This article studies the early 1920s Olhão views painted by Eduardo Viana (1881–1967). It analyses Viana’s turn to Algarvian-Mediterranean landscapes, while considering the emergence of Olhão as the Portuguese “cubist village” rendered just before its regionalisation by the fascist cultural industry. I contend that Viana’s vistas stem from his cosmopolitan profile and earlier avant-garde experiences, suggesting also that Olhão’s Mediterranean “cubist”- built environment offered Viana the prospect of a denationalised geography. The relationship between identity, place and politics will therefore be discussed.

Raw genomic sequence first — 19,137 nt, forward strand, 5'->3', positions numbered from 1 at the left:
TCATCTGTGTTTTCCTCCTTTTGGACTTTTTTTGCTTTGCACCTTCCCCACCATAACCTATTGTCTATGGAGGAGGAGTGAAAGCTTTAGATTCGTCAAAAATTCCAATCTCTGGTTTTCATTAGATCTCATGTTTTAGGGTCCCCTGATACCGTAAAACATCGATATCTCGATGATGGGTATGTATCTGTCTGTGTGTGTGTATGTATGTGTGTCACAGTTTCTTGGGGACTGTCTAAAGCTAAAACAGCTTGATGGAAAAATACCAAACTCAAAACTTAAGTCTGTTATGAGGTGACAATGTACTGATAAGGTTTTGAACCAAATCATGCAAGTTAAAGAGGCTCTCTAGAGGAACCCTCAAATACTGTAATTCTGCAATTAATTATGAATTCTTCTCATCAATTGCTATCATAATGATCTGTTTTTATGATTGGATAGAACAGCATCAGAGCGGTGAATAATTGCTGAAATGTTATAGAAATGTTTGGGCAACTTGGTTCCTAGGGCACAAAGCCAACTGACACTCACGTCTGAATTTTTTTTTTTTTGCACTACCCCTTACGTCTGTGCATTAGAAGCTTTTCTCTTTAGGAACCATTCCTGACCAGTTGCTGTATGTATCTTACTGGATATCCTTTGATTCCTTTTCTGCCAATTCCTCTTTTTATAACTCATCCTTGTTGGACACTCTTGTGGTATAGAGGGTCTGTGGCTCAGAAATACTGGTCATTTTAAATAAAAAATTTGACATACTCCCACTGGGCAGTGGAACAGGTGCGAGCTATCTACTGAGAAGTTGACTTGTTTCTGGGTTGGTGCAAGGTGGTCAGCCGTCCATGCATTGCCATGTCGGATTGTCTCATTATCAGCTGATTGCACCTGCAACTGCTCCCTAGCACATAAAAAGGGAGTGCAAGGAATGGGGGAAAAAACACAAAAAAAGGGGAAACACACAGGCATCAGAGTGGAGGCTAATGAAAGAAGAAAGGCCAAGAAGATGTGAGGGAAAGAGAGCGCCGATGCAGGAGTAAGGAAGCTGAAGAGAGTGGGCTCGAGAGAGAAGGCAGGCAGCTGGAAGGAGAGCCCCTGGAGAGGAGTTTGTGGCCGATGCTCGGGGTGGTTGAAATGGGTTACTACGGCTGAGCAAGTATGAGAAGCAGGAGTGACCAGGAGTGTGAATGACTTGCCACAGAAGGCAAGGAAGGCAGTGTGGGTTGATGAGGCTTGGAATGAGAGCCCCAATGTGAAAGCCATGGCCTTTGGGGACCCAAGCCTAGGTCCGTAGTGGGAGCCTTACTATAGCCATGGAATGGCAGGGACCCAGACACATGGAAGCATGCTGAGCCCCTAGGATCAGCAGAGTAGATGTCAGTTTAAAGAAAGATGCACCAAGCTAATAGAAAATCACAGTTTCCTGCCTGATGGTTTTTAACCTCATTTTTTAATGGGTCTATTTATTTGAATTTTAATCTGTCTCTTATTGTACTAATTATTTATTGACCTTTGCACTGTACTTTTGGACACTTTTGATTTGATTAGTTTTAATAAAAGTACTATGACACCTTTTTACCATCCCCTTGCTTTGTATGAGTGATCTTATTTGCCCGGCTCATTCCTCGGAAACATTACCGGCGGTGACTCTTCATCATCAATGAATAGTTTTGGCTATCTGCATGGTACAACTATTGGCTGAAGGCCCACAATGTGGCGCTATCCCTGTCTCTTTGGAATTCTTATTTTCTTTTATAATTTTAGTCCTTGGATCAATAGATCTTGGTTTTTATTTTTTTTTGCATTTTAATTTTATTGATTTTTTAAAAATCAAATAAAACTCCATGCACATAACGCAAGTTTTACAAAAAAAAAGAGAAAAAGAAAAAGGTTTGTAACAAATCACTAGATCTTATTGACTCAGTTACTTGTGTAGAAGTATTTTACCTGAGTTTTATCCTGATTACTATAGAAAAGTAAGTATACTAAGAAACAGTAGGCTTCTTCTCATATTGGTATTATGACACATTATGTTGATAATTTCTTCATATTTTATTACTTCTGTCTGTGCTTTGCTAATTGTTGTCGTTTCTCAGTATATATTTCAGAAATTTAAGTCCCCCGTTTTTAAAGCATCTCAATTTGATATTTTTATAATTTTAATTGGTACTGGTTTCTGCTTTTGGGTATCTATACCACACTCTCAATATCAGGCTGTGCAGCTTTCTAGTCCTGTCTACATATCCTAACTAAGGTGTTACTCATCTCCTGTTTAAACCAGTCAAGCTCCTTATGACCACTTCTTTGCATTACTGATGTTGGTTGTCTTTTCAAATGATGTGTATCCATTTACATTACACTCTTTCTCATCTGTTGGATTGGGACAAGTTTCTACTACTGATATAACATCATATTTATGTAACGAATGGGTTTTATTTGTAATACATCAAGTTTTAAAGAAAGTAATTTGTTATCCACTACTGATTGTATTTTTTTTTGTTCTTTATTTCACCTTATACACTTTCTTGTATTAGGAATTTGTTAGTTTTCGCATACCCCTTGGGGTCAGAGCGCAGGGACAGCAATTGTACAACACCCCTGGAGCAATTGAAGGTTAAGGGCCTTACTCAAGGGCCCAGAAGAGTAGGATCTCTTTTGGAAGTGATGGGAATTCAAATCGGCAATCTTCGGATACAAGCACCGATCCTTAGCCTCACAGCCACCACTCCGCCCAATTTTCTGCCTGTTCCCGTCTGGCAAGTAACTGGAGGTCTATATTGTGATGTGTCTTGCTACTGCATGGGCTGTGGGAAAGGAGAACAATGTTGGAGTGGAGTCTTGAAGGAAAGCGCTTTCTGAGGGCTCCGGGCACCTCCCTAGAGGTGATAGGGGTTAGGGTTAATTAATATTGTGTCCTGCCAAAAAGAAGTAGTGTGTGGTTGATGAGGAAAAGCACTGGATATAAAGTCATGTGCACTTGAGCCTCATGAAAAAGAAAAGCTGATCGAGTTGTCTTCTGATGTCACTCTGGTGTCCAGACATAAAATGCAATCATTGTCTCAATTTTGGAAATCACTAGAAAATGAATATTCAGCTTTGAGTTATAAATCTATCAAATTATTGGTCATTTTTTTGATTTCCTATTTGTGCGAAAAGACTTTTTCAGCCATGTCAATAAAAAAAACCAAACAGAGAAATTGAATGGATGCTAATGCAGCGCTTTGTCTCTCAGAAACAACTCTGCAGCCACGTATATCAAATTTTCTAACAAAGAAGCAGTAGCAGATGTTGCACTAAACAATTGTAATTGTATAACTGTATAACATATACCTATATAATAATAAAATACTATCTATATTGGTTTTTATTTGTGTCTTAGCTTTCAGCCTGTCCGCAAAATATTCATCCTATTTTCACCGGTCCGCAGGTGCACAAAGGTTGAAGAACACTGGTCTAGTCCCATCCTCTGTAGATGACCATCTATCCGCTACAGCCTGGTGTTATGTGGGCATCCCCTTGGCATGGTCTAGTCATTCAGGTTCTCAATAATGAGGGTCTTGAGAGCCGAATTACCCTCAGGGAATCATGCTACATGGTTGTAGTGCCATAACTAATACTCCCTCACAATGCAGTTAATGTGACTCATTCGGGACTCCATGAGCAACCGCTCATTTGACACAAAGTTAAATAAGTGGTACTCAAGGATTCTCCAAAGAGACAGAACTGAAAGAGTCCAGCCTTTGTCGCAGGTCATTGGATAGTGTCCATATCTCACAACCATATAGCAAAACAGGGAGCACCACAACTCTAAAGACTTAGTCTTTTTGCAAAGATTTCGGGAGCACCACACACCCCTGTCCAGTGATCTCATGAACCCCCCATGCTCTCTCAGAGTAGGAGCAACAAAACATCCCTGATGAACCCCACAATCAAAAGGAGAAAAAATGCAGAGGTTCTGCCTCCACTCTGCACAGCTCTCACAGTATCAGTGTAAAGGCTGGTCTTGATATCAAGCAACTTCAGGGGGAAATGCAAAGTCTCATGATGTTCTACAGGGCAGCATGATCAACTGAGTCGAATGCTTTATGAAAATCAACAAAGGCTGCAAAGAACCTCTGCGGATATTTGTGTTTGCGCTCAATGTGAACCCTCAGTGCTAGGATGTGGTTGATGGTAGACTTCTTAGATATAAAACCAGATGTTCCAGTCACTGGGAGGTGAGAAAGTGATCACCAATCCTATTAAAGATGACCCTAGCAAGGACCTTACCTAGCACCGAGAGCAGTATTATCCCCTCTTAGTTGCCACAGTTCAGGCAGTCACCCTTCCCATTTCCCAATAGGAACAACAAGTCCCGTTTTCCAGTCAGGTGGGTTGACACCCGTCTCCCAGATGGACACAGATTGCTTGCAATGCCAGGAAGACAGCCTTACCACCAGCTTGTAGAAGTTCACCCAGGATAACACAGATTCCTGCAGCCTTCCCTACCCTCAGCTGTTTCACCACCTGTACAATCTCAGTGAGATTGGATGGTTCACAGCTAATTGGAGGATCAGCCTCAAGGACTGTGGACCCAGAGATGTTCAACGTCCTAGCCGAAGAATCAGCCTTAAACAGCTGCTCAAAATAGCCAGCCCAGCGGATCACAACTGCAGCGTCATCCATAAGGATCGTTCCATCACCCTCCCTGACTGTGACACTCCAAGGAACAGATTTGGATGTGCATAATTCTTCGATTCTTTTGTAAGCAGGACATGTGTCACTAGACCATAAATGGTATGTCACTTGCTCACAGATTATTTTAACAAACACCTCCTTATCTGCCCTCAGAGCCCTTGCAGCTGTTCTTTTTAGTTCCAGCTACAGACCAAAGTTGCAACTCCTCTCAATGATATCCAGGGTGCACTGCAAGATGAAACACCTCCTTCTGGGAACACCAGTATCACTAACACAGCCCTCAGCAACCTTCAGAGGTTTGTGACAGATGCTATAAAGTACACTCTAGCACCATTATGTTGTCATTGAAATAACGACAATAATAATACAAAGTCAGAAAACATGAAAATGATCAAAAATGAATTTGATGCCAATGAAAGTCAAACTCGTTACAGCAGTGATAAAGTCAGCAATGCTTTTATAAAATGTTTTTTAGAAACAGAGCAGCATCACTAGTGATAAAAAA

|Number of pages||14|
|Publication status||Published - 19 Nov 2021|